MAY 27, 2021 7:51 AM PDT

How do nanoplastics affect oysters?

New research published in the journal Chemosphere considers the adverse effects on oysters resulting from the combination of nanoplastics and arsenic. Conducted as part of a collaboration between the Institut national de la recherche scientifique (INRS) in Québec City and the French National Centre for Scientific Research (CNRS) at the University of Bordeaux in France, the study reports on the ways that the bioaccumulation of materials impact the biological functions of oysters.

"Oysters easily accumulate metals from the environment into their tissues. We therefore wanted to test whether the combined exposure to nanoplastics and arsenic would increase the bioaccumulation of this contaminant," explained researcher Marc Lebordais, noting that arsenic, is one of the most common metals found in nanoplastics on the beaches of Guadeloupe. 

While their analyses showed that, in fact, the presence of nanoplastics does not increase the bioaccumulation of arsenic, the team did see a marked difference among oyster species: they found that arsenic levels were higher in the gills of the Canadian Crassostrea virginica oyster than in the Guadeloupian Isognomon alatus oyster. Why would this be? The researchers are still trying to figure that out, but they point to an overexpression of genes responsible for cell death in C. virginica not seen in I. alatus.

"Evaluating the expression of genes involved in important functions, such as cell death and detoxification, gives us information on the toxicity of nanoplastics and arsenic on a cellular level," explained Lebordais, who worked under Professors Valérie Langlois of INRS and Magalie Baudrimont of the University of Bordeaux.

The research team plans to continue their investigations in order to explore how contaminants are transferred through the food chain. "Analytical tools are currently being developed to quantify the presence of nanoplastics in biological tissues. Understanding the amount of nanoplastics in farmed oysters currently boils down to a technical issue," concludes Lebordais.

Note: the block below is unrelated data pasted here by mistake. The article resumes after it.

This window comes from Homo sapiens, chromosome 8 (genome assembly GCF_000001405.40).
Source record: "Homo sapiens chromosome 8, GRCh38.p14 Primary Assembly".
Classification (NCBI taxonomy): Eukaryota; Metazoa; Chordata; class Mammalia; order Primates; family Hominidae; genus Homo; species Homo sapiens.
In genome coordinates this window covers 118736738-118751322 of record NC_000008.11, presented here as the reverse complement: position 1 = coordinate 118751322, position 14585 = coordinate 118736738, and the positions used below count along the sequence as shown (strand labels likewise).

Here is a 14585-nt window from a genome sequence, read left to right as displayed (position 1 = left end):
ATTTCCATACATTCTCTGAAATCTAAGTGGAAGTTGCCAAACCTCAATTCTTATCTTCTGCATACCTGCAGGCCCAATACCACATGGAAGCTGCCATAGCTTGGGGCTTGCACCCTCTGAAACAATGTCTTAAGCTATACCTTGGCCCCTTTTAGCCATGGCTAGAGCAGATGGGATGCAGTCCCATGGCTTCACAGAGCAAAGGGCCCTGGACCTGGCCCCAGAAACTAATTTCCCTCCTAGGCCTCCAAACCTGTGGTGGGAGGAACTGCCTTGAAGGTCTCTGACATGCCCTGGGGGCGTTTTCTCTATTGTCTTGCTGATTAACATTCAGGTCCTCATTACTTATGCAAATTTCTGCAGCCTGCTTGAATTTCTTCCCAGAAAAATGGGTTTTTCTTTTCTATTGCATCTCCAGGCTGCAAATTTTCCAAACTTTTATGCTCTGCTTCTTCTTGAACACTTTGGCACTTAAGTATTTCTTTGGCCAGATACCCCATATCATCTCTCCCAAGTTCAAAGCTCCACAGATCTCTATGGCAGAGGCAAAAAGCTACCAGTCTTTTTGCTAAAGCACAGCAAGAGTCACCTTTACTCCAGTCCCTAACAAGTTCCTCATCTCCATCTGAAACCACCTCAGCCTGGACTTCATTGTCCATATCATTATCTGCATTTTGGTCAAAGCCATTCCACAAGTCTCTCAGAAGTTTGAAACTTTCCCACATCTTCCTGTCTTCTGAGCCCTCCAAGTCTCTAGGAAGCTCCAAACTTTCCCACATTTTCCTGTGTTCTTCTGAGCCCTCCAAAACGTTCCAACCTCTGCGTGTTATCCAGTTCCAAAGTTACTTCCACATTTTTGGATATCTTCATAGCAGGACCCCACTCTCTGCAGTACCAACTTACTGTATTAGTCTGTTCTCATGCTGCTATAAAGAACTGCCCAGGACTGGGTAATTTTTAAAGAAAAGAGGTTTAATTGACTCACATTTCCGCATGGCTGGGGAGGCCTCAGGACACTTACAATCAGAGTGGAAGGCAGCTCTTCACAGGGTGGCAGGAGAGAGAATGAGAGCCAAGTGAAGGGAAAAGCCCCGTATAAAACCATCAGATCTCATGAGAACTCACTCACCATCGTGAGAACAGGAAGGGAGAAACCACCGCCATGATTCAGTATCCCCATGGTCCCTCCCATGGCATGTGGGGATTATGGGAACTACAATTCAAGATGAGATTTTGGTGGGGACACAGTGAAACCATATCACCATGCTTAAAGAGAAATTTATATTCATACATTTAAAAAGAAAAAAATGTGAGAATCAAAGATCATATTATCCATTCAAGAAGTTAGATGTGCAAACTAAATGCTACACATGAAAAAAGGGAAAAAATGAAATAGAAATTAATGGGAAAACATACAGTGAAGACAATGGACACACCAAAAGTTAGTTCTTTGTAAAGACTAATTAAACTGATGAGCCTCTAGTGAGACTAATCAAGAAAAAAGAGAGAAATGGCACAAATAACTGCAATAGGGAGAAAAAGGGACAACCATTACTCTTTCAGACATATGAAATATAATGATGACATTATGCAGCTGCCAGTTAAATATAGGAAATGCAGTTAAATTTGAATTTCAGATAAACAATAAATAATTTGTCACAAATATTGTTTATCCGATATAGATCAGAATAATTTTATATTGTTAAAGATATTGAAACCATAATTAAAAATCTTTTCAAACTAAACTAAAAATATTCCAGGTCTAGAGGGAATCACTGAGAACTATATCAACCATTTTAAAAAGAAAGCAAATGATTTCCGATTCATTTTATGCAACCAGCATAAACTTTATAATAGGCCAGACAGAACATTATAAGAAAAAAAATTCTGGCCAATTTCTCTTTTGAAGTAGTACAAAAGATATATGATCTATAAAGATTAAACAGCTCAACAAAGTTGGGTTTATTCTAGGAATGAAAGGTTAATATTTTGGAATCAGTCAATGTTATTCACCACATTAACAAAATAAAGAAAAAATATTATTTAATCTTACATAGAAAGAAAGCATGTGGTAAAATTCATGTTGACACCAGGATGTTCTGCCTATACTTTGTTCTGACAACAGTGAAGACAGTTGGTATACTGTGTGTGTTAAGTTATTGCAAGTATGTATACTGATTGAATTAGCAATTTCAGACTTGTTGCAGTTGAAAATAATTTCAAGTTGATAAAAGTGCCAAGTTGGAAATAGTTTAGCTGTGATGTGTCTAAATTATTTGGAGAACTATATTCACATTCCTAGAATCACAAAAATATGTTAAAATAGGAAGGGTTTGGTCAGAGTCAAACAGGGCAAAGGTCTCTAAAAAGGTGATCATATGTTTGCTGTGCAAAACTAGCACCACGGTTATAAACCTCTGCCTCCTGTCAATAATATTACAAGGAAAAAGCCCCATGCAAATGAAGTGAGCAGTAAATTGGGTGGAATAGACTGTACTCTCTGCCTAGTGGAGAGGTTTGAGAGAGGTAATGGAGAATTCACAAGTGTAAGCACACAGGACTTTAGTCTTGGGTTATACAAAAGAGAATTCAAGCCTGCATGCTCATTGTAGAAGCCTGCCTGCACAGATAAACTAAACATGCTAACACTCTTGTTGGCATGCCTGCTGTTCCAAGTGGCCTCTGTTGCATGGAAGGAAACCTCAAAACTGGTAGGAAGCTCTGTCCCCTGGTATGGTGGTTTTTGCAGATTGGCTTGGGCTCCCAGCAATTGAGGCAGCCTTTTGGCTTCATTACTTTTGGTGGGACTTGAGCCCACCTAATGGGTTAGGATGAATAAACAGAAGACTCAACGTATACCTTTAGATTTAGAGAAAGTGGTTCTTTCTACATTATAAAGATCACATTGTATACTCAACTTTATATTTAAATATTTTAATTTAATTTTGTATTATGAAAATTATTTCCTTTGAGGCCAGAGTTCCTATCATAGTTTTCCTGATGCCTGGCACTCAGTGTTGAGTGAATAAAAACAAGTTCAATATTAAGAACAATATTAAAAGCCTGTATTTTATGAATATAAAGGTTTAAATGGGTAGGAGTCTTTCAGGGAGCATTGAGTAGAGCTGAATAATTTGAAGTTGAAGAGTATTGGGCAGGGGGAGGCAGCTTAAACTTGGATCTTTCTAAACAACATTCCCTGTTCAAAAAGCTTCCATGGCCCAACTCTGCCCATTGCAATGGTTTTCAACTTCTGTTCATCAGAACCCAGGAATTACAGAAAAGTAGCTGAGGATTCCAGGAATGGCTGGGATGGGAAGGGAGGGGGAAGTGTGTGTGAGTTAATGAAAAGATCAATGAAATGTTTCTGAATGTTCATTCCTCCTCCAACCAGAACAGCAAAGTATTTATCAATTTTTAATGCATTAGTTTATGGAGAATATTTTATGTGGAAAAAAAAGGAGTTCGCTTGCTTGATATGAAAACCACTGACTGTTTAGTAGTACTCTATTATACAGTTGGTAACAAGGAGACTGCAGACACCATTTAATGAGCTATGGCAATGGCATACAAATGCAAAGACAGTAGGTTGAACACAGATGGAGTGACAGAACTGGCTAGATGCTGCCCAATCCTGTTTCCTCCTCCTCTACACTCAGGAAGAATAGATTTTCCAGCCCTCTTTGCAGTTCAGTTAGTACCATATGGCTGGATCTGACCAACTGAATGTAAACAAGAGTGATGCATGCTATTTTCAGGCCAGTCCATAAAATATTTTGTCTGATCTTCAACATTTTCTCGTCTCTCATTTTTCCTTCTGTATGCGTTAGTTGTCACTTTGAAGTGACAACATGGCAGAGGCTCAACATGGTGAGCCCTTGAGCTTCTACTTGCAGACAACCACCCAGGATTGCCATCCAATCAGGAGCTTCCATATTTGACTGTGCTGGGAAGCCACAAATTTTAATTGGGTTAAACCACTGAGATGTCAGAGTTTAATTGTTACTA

Sources: Chemosphere, Eureka Alert

About the Author
  • Kathryn is a curious world-traveller interested in the intersection between nature, culture, history, and people. She has worked for environmental education non-profits and is a Spanish/English interpreter.
You May Also Like
APR 26, 2021
Microbiology
Ocean Bacteria Can Add Carbon to the Atmosphere
APR 26, 2021
Ocean Bacteria Can Add Carbon to the Atmosphere
Scientists are noting that rock-dissolving microbes in the ocean may be contributing to climate change and should be tak ...
MAY 30, 2021
Earth & The Environment
Unpacking the systemic oppression of pipelines
MAY 30, 2021
Unpacking the systemic oppression of pipelines
New research published in Geohealth from a team of North Carolina State University researchers reports that counties wit ...
JUN 02, 2021
Earth & The Environment
Revisiting the Sahara's enigmatic past
JUN 02, 2021
Revisiting the Sahara's enigmatic past
As hard as it is to imagine, the rolling dunes that we picture now when we think of the Sahara used to be quite differen ...
JUN 15, 2021
Earth & The Environment
More precise climate forecasts could save millions of dollars
JUN 15, 2021
More precise climate forecasts could save millions of dollars
A novel approach to predicting global climate forecasts has been described in the journals Earth System Science Dat ...
JUN 18, 2021
Earth & The Environment
Taking Earth's pulse: cyclic patterns of geologic activity every 27.5-million-years
JUN 18, 2021
Taking Earth's pulse: cyclic patterns of geologic activity every 27.5-million-years
New research published in the journal Geoscience Frontiers highlights the cyclic patterns of geologic activity on Earth. ...
JUL 21, 2021
Genetics & Genomics
Researchers Detect DNA in Air Samples
JUL 21, 2021
Researchers Detect DNA in Air Samples
Scientists have shown that it's possible to assess what organisms might be living in a particular habitat by collecting ...
Loading Comments...